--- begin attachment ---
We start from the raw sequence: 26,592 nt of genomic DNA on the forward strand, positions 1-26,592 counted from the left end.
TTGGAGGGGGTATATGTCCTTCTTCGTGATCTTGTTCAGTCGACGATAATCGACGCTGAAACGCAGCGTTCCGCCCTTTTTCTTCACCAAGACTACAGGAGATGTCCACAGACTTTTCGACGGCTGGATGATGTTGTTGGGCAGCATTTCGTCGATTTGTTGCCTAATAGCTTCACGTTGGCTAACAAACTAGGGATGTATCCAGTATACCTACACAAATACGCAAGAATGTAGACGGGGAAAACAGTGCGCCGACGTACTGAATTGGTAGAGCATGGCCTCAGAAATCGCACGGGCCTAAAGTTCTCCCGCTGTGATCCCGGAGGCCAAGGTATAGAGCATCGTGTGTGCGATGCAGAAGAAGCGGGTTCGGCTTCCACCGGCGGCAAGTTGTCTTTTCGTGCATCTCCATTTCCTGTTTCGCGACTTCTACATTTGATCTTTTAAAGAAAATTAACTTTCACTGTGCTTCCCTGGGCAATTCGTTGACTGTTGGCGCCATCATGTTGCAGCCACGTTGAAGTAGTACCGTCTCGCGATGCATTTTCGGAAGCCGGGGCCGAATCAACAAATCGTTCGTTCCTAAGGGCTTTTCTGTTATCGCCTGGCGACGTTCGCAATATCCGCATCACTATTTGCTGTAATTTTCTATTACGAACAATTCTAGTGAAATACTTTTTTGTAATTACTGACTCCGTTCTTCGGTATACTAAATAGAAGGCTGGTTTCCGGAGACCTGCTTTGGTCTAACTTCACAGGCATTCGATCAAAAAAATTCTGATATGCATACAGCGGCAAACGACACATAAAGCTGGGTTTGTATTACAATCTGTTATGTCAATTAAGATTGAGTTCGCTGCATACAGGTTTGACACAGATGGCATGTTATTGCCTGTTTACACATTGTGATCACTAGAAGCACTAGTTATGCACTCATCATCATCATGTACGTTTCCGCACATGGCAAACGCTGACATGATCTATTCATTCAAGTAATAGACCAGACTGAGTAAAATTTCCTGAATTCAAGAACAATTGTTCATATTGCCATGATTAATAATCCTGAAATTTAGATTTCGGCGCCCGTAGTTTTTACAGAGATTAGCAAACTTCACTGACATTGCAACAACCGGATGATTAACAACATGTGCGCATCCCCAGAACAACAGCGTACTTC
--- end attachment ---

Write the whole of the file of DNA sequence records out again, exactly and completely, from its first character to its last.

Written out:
We start from the raw sequence: 26,592 nt of genomic DNA on the forward strand, positions 1-26,592 counted from the left end.
TTGGAGGGGGTATATGTCCTTCTTCGTGATCTTGTTCAGTCGACGATAATCGACGCTGAAACGCAGCGTTCCGCCCTTTTTCTTCACCAAGACTACAGGAGATGTCCACAGACTTTTCGACGGCTGGATGATGTTGTTGGGCAGCATTTCGTCGATTTGTTGCCTAATAGCTTCACGTTGGCTAACAAACTAGGGATGTATCCAGTATACCTACACAAATACGCAAGAATGTAGACGGGGAAAACAGTGCGCCGACGTACTGAATTGGTAGAGCATGGCCTCAGAAATCGCACGGGCCTAAAGTTCTCCCGCTGTGATCCCGGAGGCCAAGGTATAGAGCATCGTGTGTGCGATGCAGAAGAAGCGGGTTCGGCTTCCACCGGCGGCAAGTTGTCTTTTCGTGCATCTCCATTTCCTGTTTCGCGACTTCTACATTTGATCTTTTAAAGAAAATTAACTTTCACTGTGCTTCCCTGGGCAATTCGTTGACTGTTGGCGCCATCATGTTGCAGCCACGTTGAAGTAGTACCGTCTCGCGATGCATTTTCGGAAGCCGGGGCCGAATCAACAAATCGTTCGTTCCTAAGGGCTTTTCTGTTATCGCCTGGCGACGTTCGCAATATCCGCATCACTATTTGCTGTAATTTTCTATTACGAACAATTCTAGTGAAATACTTTTTTGTAATTACTGACTCCGTTCTTCGGTATACTAAATAGAAGGCTGGTTTCCGGAGACCTGCTTTGGTCTAACTTCACAGGCATTCGATCAAAAAAATTCTGATATGCATACAGCGGCAAACGACACATAAAGCTGGGTTTGTATTACAATCTGTTATGTCAATTAAGATTGAGTTCGCTGCATACAGGTTTGACACAGATGGCATGTTATTGCCTGTTTACACATTGTGATCACTAGAAGCACTAGTTATGCACTCATCATCATCATGTACGTTTCCGCACATGGCAAACGCTGACATGATCTATTCATTCAAGTAATAGACCAGACTGAGTAAAATTTCCTGAATTCAAGAACAATTGTTCATATTGCCATGATTAATAATCCTGAAATTTAGATTTCGGCGCCCGTAGTTTTTACAGAGATTAGCAAACTTCACTGACATTGCAACAACCGGATGATTAACAACATGTGCGCATCCCCAGAACAACAGCGTACTTC